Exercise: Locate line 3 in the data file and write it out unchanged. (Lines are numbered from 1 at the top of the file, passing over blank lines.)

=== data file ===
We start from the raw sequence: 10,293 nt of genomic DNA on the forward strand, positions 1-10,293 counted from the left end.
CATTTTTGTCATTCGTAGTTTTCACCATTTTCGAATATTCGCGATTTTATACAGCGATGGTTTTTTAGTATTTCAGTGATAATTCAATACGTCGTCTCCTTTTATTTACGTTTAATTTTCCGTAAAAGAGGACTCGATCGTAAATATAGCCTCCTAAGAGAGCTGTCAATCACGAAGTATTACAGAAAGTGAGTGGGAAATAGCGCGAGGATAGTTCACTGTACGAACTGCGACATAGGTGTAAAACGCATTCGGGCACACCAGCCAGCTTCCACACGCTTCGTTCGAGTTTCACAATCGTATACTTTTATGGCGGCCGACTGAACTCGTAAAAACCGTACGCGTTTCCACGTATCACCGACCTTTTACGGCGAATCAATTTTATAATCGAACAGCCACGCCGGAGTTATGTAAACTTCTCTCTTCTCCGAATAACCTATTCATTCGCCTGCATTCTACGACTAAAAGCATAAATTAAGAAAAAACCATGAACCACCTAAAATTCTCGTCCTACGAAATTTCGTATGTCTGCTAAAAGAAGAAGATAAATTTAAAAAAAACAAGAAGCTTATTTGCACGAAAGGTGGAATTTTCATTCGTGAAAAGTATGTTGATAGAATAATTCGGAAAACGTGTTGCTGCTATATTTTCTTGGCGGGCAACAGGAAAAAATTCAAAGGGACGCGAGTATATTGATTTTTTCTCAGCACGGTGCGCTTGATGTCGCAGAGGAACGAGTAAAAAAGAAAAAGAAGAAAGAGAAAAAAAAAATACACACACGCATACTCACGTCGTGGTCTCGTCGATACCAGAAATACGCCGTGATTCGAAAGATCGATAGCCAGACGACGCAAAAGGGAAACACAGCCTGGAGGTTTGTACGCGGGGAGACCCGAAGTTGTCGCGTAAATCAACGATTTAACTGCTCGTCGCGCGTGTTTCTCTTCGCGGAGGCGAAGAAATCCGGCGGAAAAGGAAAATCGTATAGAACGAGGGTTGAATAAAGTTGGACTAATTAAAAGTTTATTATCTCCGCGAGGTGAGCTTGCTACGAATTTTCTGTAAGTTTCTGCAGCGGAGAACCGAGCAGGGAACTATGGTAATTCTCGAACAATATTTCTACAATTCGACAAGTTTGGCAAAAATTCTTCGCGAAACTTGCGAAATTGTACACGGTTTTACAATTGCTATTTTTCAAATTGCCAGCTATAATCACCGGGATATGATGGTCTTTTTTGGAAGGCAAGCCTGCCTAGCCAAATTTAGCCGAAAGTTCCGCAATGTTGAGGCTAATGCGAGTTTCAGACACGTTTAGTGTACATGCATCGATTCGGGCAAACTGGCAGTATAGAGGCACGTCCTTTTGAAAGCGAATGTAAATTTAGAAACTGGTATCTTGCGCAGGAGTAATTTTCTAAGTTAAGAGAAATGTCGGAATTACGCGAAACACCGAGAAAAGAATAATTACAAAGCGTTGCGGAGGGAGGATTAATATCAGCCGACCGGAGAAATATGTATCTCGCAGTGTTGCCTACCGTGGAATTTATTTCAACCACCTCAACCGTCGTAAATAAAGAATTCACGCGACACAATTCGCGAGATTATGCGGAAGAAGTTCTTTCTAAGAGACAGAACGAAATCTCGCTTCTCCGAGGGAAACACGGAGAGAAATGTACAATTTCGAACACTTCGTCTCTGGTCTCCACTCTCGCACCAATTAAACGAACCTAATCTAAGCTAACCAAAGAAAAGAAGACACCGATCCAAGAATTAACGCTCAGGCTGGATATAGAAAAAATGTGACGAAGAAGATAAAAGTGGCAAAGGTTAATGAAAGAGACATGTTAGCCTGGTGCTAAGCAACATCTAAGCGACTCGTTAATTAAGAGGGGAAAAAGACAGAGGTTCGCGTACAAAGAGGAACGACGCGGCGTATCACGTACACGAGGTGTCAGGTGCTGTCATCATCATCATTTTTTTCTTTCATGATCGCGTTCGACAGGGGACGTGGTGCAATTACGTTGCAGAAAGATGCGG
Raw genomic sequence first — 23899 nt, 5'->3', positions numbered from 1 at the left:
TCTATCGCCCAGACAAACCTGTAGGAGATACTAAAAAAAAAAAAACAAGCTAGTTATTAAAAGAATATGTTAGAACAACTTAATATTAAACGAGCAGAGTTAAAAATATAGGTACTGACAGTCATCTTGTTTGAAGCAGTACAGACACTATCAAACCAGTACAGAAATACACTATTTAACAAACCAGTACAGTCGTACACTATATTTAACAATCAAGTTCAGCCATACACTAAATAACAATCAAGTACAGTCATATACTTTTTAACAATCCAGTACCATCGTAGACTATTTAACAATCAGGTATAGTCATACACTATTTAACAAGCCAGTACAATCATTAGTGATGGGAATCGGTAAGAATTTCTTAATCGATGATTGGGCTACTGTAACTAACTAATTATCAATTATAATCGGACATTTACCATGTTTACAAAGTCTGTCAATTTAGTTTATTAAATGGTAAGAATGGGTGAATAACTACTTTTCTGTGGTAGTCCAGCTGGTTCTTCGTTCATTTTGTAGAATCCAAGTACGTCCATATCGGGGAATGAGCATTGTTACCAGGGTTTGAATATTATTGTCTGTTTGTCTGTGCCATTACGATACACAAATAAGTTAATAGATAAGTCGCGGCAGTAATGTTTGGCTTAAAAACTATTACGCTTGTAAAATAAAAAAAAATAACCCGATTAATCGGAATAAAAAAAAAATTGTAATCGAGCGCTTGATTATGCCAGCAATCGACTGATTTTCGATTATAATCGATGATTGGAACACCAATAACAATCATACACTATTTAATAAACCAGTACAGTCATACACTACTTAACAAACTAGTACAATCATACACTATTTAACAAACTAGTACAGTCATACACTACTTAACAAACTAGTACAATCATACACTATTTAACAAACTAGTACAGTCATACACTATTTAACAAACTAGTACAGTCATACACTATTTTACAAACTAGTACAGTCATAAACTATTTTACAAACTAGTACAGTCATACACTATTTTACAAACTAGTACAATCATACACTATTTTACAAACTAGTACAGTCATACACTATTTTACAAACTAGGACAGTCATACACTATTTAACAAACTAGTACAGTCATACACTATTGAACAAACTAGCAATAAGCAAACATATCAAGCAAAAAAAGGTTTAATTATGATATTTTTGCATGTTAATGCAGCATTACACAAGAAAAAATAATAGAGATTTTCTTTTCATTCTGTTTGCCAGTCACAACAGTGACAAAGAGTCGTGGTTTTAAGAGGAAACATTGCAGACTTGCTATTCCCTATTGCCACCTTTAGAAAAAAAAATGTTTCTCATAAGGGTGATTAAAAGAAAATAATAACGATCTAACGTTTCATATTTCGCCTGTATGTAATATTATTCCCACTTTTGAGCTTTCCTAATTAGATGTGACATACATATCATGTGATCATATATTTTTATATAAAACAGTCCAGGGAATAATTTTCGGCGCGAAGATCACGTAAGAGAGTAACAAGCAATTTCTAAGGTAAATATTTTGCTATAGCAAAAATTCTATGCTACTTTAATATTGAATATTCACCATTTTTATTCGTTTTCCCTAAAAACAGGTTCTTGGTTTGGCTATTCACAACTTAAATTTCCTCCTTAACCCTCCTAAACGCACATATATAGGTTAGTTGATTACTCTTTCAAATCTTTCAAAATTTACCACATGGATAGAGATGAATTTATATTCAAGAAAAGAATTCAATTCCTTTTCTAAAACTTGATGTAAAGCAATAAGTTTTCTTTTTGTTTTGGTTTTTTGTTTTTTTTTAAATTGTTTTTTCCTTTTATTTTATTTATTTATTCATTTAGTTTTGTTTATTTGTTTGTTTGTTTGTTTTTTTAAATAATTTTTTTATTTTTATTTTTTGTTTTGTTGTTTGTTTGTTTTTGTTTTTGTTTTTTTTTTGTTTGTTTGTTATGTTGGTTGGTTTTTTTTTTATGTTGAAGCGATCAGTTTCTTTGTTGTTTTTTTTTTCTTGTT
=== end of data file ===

Raw genomic sequence first — 23899 nt, 5'->3', positions numbered from 1 at the left: